Snapdeal Cofounders Write To Employees After Terminating Flipkart Deal
Snapdeal recently decided to go their own independent route and declined the $ 900 million takeover offer from Flipkart. After the collapse of the merger, many senior level executives including the Vice President of Product Pradeep Desai, the Vice President of Engineering Viraj Chatterjee and the Head of IT Gaurav Gupta quit the ecommerce company. The company had laid off close to 600 employees earlier this year, across the ecommerce marketplace and its subsidiaries, FreeCharge and Vulcan Express.
While Snapdeal has successfully sold its online payments arm FreeCharge to Axis Bank, the future of the logistics arm Vulcan Express still hangs in the balance. The founders Kunal Bahl and Rohit Bansal, who have been hesitant about the Flipkart merger since the beginning, released a letter to the employees speaking about the future of Snapdeal. In the letter, the founders touched upon various issues including the ecommerce market in India and their journey as an independent entity. They even spoke about the extensive media coverage the deal received and the complexities it involved.
Both the cofounders firmly believe in the new direction, Snapdeal 2.0, the company must take and the laser focus required to become a ‘champion’ online market space. They aim to make around Rs. 150 crores gross profit in the next 12 months, with a tight control on costs and higher efficiency.
“Success is never final, failure is rarely fatal; it is the courage to continue that counts,” the letter added. The fate of this ecommerce company at present remains uncertain, despite the high hopes of the cofounders. One thing that remains certain is that the immediate sale of their logistics arm Vulcan Express, acquired in 2015, will deeply influence the growth of Snapdeal 2.0.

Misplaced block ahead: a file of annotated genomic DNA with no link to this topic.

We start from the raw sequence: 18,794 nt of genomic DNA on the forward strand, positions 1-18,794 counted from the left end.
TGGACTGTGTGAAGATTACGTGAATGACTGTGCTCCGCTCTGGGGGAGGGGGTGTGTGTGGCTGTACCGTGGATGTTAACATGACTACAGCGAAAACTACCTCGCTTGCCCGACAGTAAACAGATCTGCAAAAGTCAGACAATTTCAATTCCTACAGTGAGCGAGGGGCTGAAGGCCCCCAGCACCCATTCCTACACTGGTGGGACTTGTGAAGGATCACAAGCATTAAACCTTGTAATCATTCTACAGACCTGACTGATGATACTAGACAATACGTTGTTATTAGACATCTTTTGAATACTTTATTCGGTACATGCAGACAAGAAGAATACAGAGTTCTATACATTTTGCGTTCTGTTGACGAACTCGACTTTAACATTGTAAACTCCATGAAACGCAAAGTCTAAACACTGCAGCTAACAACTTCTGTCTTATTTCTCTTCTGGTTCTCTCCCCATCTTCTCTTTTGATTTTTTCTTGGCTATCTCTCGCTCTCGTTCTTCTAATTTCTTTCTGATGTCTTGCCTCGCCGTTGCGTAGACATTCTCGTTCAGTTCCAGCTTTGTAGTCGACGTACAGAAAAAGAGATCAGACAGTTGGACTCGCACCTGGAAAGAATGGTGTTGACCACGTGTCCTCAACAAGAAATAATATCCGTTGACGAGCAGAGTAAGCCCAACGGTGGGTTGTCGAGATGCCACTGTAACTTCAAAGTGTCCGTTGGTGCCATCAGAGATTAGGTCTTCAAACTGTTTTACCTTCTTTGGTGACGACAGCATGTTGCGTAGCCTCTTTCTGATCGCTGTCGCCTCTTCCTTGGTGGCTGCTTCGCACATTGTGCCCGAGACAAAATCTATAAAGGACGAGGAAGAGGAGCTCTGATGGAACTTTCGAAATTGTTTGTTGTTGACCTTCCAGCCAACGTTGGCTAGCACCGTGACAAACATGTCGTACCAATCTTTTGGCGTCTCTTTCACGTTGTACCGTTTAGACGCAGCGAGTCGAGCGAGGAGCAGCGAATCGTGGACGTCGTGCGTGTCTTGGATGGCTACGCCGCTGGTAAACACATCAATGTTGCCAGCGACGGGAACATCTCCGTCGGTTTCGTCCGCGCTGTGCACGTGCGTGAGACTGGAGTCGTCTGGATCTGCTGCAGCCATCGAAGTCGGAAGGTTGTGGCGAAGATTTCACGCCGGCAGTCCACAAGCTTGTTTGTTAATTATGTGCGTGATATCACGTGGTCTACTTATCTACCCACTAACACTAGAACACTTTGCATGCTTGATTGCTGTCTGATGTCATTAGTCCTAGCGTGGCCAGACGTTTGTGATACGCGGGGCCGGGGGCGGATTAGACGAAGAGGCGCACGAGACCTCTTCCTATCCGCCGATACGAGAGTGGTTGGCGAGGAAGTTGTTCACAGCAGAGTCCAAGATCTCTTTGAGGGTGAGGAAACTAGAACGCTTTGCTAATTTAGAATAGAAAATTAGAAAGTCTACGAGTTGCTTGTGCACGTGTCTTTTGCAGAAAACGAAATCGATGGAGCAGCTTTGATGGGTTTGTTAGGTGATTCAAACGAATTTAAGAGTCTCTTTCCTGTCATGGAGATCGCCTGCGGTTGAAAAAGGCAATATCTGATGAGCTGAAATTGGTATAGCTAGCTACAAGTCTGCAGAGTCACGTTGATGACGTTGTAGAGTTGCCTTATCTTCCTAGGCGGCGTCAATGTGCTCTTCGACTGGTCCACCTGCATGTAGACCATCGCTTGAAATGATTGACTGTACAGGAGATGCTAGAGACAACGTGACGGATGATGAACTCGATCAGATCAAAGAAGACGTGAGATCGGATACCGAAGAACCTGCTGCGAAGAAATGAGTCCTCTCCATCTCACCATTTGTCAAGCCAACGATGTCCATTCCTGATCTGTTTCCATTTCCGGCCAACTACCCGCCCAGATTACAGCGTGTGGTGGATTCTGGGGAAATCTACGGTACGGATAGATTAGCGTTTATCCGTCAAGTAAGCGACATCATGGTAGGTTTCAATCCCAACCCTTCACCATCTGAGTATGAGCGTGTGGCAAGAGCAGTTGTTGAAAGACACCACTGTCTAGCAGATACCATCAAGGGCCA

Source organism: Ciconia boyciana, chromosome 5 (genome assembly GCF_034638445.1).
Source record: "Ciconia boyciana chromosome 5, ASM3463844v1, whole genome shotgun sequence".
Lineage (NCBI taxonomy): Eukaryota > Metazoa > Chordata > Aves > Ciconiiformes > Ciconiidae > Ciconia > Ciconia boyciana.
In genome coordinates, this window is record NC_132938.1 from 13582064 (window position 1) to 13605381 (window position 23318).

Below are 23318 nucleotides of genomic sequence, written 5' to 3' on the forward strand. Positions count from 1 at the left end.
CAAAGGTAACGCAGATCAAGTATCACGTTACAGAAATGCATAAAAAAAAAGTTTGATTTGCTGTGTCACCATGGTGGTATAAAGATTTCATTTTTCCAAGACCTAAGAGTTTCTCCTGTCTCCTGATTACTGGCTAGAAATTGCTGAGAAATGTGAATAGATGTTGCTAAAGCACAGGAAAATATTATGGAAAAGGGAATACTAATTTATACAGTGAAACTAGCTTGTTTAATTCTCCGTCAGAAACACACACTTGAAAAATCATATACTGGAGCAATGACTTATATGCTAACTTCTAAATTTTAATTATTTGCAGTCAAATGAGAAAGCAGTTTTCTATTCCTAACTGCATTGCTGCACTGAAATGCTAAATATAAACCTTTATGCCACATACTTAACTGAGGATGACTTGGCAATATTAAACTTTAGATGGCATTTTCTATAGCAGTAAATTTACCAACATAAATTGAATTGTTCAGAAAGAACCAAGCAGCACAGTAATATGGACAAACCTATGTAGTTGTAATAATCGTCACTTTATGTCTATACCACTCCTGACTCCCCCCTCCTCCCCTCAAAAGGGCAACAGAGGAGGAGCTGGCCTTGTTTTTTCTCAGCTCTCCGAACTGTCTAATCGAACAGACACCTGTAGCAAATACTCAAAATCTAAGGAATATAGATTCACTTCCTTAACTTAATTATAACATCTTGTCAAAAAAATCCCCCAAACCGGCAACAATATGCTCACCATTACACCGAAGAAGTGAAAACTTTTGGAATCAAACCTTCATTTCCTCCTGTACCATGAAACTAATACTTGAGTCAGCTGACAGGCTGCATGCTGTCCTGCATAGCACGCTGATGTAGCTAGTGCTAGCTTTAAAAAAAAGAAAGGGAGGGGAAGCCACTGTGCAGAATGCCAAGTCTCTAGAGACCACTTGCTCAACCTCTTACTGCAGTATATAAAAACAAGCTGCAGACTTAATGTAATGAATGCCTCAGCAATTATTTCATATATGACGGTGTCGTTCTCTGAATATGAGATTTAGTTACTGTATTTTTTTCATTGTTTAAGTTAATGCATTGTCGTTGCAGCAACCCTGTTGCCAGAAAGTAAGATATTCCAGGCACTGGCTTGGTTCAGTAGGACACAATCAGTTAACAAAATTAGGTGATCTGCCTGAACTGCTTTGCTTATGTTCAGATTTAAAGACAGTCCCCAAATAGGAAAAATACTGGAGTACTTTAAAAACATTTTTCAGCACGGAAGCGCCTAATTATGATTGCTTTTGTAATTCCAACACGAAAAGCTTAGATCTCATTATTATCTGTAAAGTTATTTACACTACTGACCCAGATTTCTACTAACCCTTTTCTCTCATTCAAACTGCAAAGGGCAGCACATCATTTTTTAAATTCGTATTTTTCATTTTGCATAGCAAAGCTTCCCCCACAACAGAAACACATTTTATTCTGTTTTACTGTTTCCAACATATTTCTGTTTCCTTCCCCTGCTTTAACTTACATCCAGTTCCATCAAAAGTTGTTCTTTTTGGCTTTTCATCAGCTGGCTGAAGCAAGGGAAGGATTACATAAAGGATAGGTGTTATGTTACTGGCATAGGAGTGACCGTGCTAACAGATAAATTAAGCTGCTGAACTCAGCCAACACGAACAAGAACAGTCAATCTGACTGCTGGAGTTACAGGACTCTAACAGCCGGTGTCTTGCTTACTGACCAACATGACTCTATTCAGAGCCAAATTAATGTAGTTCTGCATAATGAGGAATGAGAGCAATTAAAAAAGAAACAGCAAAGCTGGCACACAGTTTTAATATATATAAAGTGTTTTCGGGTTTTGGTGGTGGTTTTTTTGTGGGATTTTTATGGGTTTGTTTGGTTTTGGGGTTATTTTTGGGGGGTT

You can find the complete letter here –
Over the last few months, our company has been engaged in strategic discussions with other players. A lot of time and effort has gone into the process from all participants in this exhausting process. The process has led to intense speculations and uncertainty for our team, partners and shareholders. And now it is time to finally put an end to this saga.
We will be continuing the Snapdeal journey as an independent company. As we have often discussed, the opportunity of e-commerce in India is immense, and the surface of this $200 Billion market has barely been scratched yet. We have a tremendous team, millions of loyal customers, hundreds of thousands of motivated sellers and a phenomenal platform that has been built with years of effort.
All the ingredients of success have always been there in our company. And after the last few months of tumultuousness, it is time to focus on the business and leverage all our strengths to progress towards our vision of building the best marketplace to connect buyers to sellers in India.
The good question to ask is why are we moving down an independent path, when so much effort went into determining a strategic combination. There are a few reasons for this, which go beyond the fact that the deal being contemplated was incredibly complex to execute as reported extensively by the media.
Firstly, there isn’t going to be one successful model for e-commerce in India. In every market, there are multiple successful e-commerce businesses, and as long as one’s strategy is differentiated and has a clear path to success, there is a great company that can be built. We firmly believe in our new direction – Snapdeal 2.0 – part of which is a laser focus on being a champion for all sellers in India, enabling anyone to setup a store online in a few minutes and focusing on providing large selection of products at great prices to consumers.
Secondly, we have made tremendous progress towards this new path over the last few months and are already profitable at an gross profit (a.k.a. net margin) level, with clear visibility to making upwards of Rs 150 Crores in gross profit in the next 12 months.